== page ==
Morrow, et al. discloses a sonic transducer which transmits and receives sonic impulses which are treated by circuitry in order to measure distances through water.
While others have devised various different means by which relatively short distances may be accurately measured, no one has heretofore suggested means for electronically measuring lengths of pipe supported within a derrick of a drilling rig.
This invention comprehends a method which uses a digital instrument for automatically measuring, displaying, and recording the lengths of tubular goods, such as drill pipe, casing, and tubing, vertically suspended above the drilling rig floor of a drilling rig. The measurement required is from the box end to the pin end of one or a plurality of connected threaded joints.
The instrument includes a transmitter positioned at or near one end of the joints to be measured or tallied, and when activated, automatically transmits a distance measuring beam, computes the length of the pipe stand, displays the length in feet or meters on a digital read-out, records the length on a print-out tape, and incorporates a cumulative memory register. Another component of the apparatus is positioned at or near the opposite end of the joints to be measured or tallied and deflects the transmitted distance measuring beam back to a receiver to enable a length computation to be effected electronically.
The transmitter, in one form of the invention, incorporates standard electronic digital printing calculator techniques including addition, subtraction, division, and multiplication functions as well as a memory register.
In one embodiment of the invention, the first component or transmitting portion of the apparatus utilizes a standard desk calculator configuration and is either wall or desk mounted at or near the drilling rig floor and the rotary table where the pin end of the joints to be tallied are momentarily positioned. This component is powered by any suitable means, such as standard 110 Voltage AC or battery powered for isloated use, for example. The distance measuring beam is transmitted from the transmitter and received by another component located at a precise location respective to the pin end of the joints to be tallied. This last component is mounted on an adjustable swinging arm having means by which it can be removed from the working area of the drilling rig floor when measurement computations of each successive elevated section of joints are completed. The two components may be interconnected electrically by means of radio signals or by wires.
In another embodiment of the invention, the transmitting and receiving components are mounted together on the pivotal end of a swinging arm at the precise location adjacent the pin end of the joints to be measured.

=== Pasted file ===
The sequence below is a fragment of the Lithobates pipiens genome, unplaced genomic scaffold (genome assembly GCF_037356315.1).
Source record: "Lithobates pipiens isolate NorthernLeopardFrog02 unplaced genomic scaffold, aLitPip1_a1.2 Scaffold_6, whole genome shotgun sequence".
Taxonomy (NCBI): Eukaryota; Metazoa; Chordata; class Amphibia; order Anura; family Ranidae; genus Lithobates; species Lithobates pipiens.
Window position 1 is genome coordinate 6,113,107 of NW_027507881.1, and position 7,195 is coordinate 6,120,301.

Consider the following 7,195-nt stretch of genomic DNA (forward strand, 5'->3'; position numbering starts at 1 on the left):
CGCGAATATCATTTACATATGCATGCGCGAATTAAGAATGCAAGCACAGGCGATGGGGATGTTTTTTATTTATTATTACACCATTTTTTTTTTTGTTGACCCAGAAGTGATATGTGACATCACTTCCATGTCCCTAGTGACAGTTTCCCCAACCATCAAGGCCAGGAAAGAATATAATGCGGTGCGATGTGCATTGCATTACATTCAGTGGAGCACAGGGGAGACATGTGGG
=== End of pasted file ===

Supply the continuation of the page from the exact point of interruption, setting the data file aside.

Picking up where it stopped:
In another embodiment of the invention, the transmitting components are integrated into a single unit and mounted on a swinging arm at a precise point respective to the pin end of the joints to be measured.
In still another embodiment of the invention, the transmitting components are integrated into a single unit and are housed within a lightweight, rugged, hand-held, gun-type configuration and operatively positioned at the precise location on the pin end of the stand or joints to be measured.
In still another embodiment of the invention, the transmitting antenna portion of the transmitting component utilizes a lightweight, hand-held, gun-type apparatus which is operatively applied at the precise position on the pin end of the joints to be measured, and the computation and recording apparatus is housed in a separate component utilizing a standard digital printing calculator configuration, and may be wall, desk, or otherwise mounted at a remote location.
The apparatus includes a deflector or reflector which, being positioned at or near the opposite, or box end, of the joints to be measured, deflects or reflects the transmitted distance measuring beam back to the first component for length computation.
In another embodiment of the invention, the second component or deflecting portion is firmly attached to a lower portion of one of the bales associated with the traveling block and near the marginal end of the box end of the joints to be measured.
In another embodiment of the invention, the second component incorporates a prism-like device which deflects the transmitted distance measuring beam horizontally across the marginal end of the box end of the joints to be measured. In this embodiment, a deflector or series of deflectors is firmly affixed at pre-determined settings to the lower portion of the opposing bale.
In another embodiment of the invention, the second component includes means by which it is firmly attached to the traveling block; and, also includes means for deducting from the total distance measurement beam the distance from the box end of the joints to be measured.
In another embodiment of the invention, the second component includes means for being firmly attached to the elevators, and also includes means for adding to the distance measurement beam, the distance to the box end of the joints to be measured.
In yet another embodiment of the invention, the second component includes means for being attached to the derrick structure and further includes means for receiving and deflecting the horizontal distance measurement beam at a wide range of elevations. In this embodiment the vertical distance measurement beam is refracted horizontally to and from the second component by means of a prism-like device firmly attached to the lower portion of one of the bales at one of the various predetermined settings according to the location of the marginal end of the box end of the joints to be measured.
Accordingly, a primary object of the present invention is the provision of an instrument for measuring and recording joint section lengths of tubular goods vertically suspended above the drilling floor of an oil well drilling rig.
Another object of the present invention is the provision of a method by which stands of pipe held suspended within a derrick can be tallied, one after another, and lengths thereof calculated so that accumulative totals are available.